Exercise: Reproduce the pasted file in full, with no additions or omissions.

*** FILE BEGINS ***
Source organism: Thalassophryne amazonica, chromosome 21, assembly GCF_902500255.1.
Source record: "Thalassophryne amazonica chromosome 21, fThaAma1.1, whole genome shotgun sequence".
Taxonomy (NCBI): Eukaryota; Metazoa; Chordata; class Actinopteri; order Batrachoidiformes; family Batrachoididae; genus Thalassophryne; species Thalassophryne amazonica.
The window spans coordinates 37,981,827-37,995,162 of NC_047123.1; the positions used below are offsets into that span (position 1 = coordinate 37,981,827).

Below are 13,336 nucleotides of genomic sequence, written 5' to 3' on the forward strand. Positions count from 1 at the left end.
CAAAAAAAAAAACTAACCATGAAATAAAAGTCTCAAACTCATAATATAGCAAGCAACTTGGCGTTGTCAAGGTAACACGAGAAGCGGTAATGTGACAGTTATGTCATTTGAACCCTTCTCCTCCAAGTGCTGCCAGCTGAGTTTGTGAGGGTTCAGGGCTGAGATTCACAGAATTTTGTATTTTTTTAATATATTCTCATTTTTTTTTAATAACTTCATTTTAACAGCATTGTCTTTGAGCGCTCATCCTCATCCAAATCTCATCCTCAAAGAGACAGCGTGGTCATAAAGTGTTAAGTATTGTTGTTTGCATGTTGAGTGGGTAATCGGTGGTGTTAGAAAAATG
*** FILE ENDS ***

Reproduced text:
Source organism: Thalassophryne amazonica, chromosome 21, assembly GCF_902500255.1.
Source record: "Thalassophryne amazonica chromosome 21, fThaAma1.1, whole genome shotgun sequence".
Taxonomy (NCBI): Eukaryota; Metazoa; Chordata; class Actinopteri; order Batrachoidiformes; family Batrachoididae; genus Thalassophryne; species Thalassophryne amazonica.
The window spans coordinates 37,981,827-37,995,162 of NC_047123.1; the positions used below are offsets into that span (position 1 = coordinate 37,981,827).

Below are 13,336 nucleotides of genomic sequence, written 5' to 3' on the forward strand. Positions count from 1 at the left end.
CAAAAAAAAAAACTAACCATGAAATAAAAGTCTCAAACTCATAATATAGCAAGCAACTTGGCGTTGTCAAGGTAACACGAGAAGCGGTAATGTGACAGTTATGTCATTTGAACCCTTCTCCTCCAAGTGCTGCCAGCTGAGTTTGTGAGGGTTCAGGGCTGAGATTCACAGAATTTTGTATTTTTTTAATATATTCTCATTTTTTTTTAATAACTTCATTTTAACAGCATTGTCTTTGAGCGCTCATCCTCATCCAAATCTCATCCTCAAAGAGACAGCGTGGTCATAAAGTGTTAAGTATTGTTGTTTGCATGTTGAGTGGGTAATCGGTGGTGTTAGAAAAATG